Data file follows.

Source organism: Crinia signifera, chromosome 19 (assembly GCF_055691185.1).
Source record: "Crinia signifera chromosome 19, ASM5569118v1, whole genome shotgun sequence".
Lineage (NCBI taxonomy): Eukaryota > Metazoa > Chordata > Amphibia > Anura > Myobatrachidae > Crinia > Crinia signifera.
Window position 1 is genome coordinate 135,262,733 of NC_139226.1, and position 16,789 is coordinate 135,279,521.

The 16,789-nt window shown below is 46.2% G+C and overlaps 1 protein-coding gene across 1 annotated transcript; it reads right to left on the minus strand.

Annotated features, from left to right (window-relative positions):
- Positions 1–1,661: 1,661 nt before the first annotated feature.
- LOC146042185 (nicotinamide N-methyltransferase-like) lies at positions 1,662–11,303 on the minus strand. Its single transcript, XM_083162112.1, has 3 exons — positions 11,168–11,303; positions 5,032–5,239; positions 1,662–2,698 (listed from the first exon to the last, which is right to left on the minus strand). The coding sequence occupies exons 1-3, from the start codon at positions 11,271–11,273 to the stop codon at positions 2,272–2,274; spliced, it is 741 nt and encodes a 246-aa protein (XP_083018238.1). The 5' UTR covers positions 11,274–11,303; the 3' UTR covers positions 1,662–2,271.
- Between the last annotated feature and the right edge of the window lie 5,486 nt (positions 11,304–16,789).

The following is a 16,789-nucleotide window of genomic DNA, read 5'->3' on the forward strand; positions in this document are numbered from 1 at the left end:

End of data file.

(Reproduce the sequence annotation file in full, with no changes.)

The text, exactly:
Source organism: Crinia signifera, chromosome 19 (assembly GCF_055691185.1).
Source record: "Crinia signifera chromosome 19, ASM5569118v1, whole genome shotgun sequence".
Lineage (NCBI taxonomy): Eukaryota > Metazoa > Chordata > Amphibia > Anura > Myobatrachidae > Crinia > Crinia signifera.
Window position 1 is genome coordinate 135,262,733 of NC_139226.1, and position 16,789 is coordinate 135,279,521.

The 16,789-nt window shown below is 46.2% G+C and overlaps 1 protein-coding gene across 1 annotated transcript; it reads right to left on the minus strand.

Annotated features, from left to right (window-relative positions):
- Positions 1–1,661: 1,661 nt before the first annotated feature.
- LOC146042185 (nicotinamide N-methyltransferase-like) lies at positions 1,662–11,303 on the minus strand. Its single transcript, XM_083162112.1, has 3 exons — positions 11,168–11,303; positions 5,032–5,239; positions 1,662–2,698 (listed from the first exon to the last, which is right to left on the minus strand). The coding sequence occupies exons 1-3, from the start codon at positions 11,271–11,273 to the stop codon at positions 2,272–2,274; spliced, it is 741 nt and encodes a 246-aa protein (XP_083018238.1). The 5' UTR covers positions 11,274–11,303; the 3' UTR covers positions 1,662–2,271.
- Between the last annotated feature and the right edge of the window lie 5,486 nt (positions 11,304–16,789).

The following is a 16,789-nucleotide window of genomic DNA, read 5'->3' on the forward strand; positions in this document are numbered from 1 at the left end: